Excessive egg costs as a consequence of a ‘collusive scheme’ by suppliers, group claims


Eggs on the market at elevated costs in New York on Jan 21, 2023.

Fatih Aktas/Anadolu Agency by way of Getty Images)

Egg costs soared to traditionally excessive ranges in 2022 — and one group is alleging the development is because of one thing extra nefarious than easy economics.

Across all egg sorts, customers noticed common costs soar 60% final 12 months — among the many largest proportion will increase of any U.S. good or service, in keeping with the patron value index, an inflation measure.

Large, Grade A eggs value $4.25 a dozen in December, on common — a 138% enhance from $1.79 a 12 months earlier, in keeping with U.S. Bureau of Labor Statistics knowledge.

The business narrative has largely centered on a historic outbreak of avian influenza — which has killed tens of hundreds of thousands of egg-laying hens — as the first driver of these greater costs.

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But Farm Action, a farmer-led advocacy group, claims the “actual perpetrator” is a “collusive scheme” amongst main egg producers to repair and gouge costs, the group mentioned in a letter to the Federal Trade Commission.

Doing so has helped producers “extract egregious income reaching as excessive as 40%,” in keeping with the letter, issued Thursday, which asks FTC Chair Lina Khan to analyze for potential profiteering and “foul play.”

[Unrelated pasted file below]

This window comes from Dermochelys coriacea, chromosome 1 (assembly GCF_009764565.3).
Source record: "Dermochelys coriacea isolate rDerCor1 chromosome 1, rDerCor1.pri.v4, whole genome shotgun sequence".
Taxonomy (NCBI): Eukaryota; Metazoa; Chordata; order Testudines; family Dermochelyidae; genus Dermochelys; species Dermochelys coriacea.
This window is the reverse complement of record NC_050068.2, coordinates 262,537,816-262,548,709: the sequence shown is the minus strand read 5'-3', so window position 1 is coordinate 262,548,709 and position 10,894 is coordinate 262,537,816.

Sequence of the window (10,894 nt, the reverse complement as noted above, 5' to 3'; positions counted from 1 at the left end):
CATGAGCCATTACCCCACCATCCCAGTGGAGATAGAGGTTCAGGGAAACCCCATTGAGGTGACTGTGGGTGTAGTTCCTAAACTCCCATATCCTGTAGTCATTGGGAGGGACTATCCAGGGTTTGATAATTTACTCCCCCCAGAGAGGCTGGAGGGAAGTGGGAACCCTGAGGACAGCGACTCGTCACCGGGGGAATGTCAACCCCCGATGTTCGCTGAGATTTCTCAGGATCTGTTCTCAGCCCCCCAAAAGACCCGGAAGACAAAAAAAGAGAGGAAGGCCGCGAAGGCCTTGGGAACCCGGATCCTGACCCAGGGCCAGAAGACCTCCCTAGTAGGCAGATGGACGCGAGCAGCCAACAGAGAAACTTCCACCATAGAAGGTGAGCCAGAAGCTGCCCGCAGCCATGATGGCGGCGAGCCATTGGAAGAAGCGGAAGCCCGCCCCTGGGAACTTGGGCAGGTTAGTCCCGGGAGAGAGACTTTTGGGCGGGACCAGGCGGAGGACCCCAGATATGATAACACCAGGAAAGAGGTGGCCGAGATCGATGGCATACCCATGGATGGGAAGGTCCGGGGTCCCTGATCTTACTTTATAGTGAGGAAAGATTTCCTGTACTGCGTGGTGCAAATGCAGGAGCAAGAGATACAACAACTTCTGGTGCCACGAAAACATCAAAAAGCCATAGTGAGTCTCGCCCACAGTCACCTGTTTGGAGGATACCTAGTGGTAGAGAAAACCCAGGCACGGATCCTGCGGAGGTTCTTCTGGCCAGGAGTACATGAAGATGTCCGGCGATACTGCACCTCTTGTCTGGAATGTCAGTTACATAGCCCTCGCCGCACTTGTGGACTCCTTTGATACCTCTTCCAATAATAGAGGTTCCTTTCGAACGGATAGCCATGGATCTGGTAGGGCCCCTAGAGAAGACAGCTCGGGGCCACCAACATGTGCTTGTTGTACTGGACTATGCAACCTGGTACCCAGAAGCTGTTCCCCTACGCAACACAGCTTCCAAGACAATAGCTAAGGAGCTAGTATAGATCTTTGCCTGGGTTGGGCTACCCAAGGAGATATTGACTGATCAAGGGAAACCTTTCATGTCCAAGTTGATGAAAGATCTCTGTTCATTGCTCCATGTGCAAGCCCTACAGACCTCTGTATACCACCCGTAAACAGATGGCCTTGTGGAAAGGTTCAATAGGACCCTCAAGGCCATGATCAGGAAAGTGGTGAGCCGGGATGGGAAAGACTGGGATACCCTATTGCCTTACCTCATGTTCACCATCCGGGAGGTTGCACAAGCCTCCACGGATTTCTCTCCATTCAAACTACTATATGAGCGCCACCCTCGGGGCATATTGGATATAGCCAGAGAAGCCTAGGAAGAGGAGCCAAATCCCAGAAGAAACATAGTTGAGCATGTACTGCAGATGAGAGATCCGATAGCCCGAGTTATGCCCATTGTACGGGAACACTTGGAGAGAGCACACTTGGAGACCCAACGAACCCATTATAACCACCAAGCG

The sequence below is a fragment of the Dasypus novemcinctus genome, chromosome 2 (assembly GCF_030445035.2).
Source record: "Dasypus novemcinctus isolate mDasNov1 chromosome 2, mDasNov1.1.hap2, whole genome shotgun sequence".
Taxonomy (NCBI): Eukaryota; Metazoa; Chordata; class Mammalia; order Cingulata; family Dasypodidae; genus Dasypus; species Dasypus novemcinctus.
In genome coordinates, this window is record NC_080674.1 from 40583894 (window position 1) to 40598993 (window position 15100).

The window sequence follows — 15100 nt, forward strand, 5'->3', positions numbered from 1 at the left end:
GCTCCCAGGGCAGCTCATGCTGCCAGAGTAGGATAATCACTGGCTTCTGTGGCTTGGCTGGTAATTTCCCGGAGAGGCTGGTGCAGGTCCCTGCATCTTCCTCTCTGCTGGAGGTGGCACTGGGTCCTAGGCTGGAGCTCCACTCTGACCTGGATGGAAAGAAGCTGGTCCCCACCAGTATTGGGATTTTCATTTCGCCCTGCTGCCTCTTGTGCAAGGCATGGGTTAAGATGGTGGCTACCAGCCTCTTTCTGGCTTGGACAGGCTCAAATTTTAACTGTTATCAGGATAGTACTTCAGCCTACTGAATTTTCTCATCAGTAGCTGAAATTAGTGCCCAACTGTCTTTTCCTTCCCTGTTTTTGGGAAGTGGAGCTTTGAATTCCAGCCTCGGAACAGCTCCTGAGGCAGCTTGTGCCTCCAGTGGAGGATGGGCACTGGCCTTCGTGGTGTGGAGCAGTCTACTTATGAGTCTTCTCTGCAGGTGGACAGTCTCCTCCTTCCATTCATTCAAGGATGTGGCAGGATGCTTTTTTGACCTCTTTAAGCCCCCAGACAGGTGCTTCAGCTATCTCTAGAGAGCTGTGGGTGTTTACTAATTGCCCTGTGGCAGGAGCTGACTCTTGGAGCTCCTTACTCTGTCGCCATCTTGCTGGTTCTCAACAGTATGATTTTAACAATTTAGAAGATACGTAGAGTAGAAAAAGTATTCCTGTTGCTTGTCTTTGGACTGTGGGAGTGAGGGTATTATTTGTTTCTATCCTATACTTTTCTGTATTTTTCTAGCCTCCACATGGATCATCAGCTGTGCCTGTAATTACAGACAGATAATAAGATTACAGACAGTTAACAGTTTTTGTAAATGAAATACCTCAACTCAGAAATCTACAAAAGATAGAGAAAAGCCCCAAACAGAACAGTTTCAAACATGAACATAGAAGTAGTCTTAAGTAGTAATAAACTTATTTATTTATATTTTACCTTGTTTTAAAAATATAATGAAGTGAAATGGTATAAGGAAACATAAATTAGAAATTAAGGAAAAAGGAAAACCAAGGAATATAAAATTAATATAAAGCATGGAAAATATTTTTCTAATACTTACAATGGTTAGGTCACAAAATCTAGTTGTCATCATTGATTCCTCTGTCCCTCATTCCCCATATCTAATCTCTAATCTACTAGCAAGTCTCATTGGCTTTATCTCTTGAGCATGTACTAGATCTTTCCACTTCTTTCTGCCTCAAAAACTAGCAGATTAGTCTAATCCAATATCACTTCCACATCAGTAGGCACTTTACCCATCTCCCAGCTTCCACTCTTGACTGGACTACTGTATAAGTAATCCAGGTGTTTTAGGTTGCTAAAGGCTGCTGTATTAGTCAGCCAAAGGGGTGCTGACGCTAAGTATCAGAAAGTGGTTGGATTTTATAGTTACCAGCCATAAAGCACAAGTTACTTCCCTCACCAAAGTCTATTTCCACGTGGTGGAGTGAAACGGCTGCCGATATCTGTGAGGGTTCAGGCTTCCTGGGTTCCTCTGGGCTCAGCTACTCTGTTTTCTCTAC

An FTC spokesman declined to remark as a consequence of a normal company coverage concerning letters, petitions or complaints acquired from third events.

However, meals economists are skeptical an inquiry would uncover wrongdoing.

“I do not suppose we have seen something that makes us suppose that there is one thing there aside from regular economics occurring proper now,” mentioned Amy Smith, vice chairman at Advanced Economic Solutions.

“I feel it was simply sort of an ideal storm of stuff that got here collectively,” she added.

Economics or ‘profiteering’?

The U.S. suffered its deadliest outbreak of chook flu in historical past in 2022.

“Highly pathogenic avian influenza” killed about 58 million birds throughout 47 states, in keeping with the U.S. Department of Agriculture. The prior file was set in 2015, when 50.5 million birds died.  

The illness, which is contagious and deadly, impacts many varieties of birds, together with egg-laying hens.

In December, the typical variety of “layers” was down 5% from a 12 months earlier, at a complete 374 million birds, in keeping with USDA knowledge revealed Friday. Overall manufacturing of desk eggs fell by 6.6% over the identical interval, to 652.2 million, knowledge confirmed.

These business figures do not appear to sq. with a two- or three-digit proportion spike in egg costs final 12 months, Farm Action claims.

“Contrary to business narratives, the rise within the value of eggs has not been an ‘Act of God’ — it has been easy profiteering,” the group mentioned.

For instance, the income of Cal-Maine Foods — the nation’s largest egg producer and an business bellwether — “elevated in lockstep with rising egg costs by way of each quarter of the 12 months,” Farm Action claimed. The firm reported a tenfold enhance in income over the 26-week interval ended Nov. 26, for instance, Farm Action mentioned.

While different main producers do not report such info publicly, “Cal-Maine’s willingness to extend its costs — and revenue margins — to such unprecedented ranges suggests foul play,” Farm Action wrote.

Max Bowman, Cal-Maine’s vice chairman and chief monetary officer, denied the allegations, calling the U.S. egg market “intensely aggressive and extremely risky even underneath regular circumstances.”